• feeling positive about yourself, your life and the world you live in; and
• having that elusive sex appeal.
In the Readers Digest article “Knock Their Socks Off” by Doug Colligan,
Demarais offers tips to improve impressions one leaves with others, it’s reprinted
• Make eye contact at least half to two-thirds of the time (any more than this
and you may come on too strong). Pay attention to our body language.
Lean toward others when they speak. Nod every now and then.
• Smile, even if you aren’t in the mood. “We actually encourage our clients
to fake it,” Demarais said. “It’s a gift of social generosity, with a payback.”
Just going through the motions of showing some teeth may make you –
and others – feel better, says the research.
• Be careful about “oversharing” i.e., disclosing too much personal
information about yourself. Keep it light. Keep it positive. No on – repeat –
no one will be interested in your gallbladder operation.
• Try a little flattery. People warm to others who pay them compliments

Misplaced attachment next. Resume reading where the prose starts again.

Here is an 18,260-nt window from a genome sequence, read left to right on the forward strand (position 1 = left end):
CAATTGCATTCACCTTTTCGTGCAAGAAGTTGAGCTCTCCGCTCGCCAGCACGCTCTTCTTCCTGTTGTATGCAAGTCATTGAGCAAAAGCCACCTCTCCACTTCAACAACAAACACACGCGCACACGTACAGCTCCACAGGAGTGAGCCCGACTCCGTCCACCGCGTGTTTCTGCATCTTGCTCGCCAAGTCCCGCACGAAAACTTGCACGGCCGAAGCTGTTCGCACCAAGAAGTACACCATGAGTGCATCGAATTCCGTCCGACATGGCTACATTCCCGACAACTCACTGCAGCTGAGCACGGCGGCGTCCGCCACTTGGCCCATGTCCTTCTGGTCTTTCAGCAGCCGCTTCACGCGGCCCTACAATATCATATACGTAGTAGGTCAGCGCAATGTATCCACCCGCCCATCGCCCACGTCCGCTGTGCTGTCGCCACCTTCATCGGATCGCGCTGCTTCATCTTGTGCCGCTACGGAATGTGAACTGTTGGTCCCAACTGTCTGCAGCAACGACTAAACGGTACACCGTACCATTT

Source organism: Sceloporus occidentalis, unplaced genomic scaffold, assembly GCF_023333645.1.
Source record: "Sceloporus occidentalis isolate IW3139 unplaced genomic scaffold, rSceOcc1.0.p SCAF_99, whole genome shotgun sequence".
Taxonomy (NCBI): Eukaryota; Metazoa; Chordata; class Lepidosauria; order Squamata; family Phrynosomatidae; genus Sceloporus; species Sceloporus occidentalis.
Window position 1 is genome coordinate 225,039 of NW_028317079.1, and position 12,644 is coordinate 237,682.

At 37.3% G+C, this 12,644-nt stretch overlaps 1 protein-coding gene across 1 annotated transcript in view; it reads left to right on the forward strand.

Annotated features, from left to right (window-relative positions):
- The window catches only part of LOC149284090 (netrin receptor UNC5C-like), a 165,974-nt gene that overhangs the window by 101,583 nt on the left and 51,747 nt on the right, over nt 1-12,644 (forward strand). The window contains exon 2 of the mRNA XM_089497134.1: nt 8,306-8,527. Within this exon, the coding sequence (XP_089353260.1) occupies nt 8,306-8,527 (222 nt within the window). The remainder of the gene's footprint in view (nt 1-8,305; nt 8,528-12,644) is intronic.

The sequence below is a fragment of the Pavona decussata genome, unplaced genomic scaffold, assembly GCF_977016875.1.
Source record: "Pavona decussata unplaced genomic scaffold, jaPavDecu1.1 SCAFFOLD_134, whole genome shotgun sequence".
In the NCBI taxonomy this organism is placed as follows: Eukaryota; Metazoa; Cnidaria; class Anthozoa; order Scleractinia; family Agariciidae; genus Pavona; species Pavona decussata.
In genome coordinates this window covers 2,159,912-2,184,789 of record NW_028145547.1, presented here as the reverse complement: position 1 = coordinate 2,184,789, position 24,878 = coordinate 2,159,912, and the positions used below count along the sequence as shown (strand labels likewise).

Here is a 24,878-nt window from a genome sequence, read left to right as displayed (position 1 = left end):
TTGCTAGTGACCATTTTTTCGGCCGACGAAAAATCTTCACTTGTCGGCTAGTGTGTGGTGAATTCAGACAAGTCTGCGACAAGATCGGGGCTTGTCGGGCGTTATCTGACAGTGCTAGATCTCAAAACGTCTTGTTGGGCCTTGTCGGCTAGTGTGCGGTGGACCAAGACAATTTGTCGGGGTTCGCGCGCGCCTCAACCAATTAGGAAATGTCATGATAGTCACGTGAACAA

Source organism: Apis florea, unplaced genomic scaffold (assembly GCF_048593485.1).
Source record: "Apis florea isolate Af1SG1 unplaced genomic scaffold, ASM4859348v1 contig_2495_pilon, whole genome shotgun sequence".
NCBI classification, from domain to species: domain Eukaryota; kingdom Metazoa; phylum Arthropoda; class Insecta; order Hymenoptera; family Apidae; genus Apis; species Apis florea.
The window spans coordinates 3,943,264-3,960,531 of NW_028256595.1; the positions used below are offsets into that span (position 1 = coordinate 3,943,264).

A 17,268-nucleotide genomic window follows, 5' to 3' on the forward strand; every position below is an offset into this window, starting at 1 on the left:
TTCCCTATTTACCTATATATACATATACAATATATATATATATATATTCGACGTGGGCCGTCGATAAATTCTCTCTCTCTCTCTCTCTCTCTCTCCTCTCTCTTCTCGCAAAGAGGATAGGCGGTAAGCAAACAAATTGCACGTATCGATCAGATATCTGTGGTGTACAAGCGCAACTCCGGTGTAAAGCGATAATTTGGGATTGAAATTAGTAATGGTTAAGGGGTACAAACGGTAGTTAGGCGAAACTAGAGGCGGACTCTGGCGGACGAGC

even if they know they’re false, studies show. “But it’s best when done
sincerely,” Demarais stresses.
• Got a prepared opening line as an ice breaker? Ditch it, or you risk coming
across as shallow, aggressive and calculating.
• Check your impulse to use the other person’s name repeatedly. Once or
twice might work, but overplaying the name game can make you seem
“salesy” and forced.
• Think a neutral, inscrutable style makes you appear thoughtful, deep or
cool? Forget it. Aloof behavior like kicking back at the table, crossing your
arms or showing zero emotion makes you look bored or arrogant.
Learning proper etiquette can also help ensure that you leave a positive
impression. Sue Fox, author of “Etiquette for Dummies,” writes, “Etiquette is your
key to surviving every human contact with your sense of humor and your self-
esteem intact, and your reputation enhanced…In the world of etiquette, poise is
the process of evaluating a situation (weighing it) and responding in a way that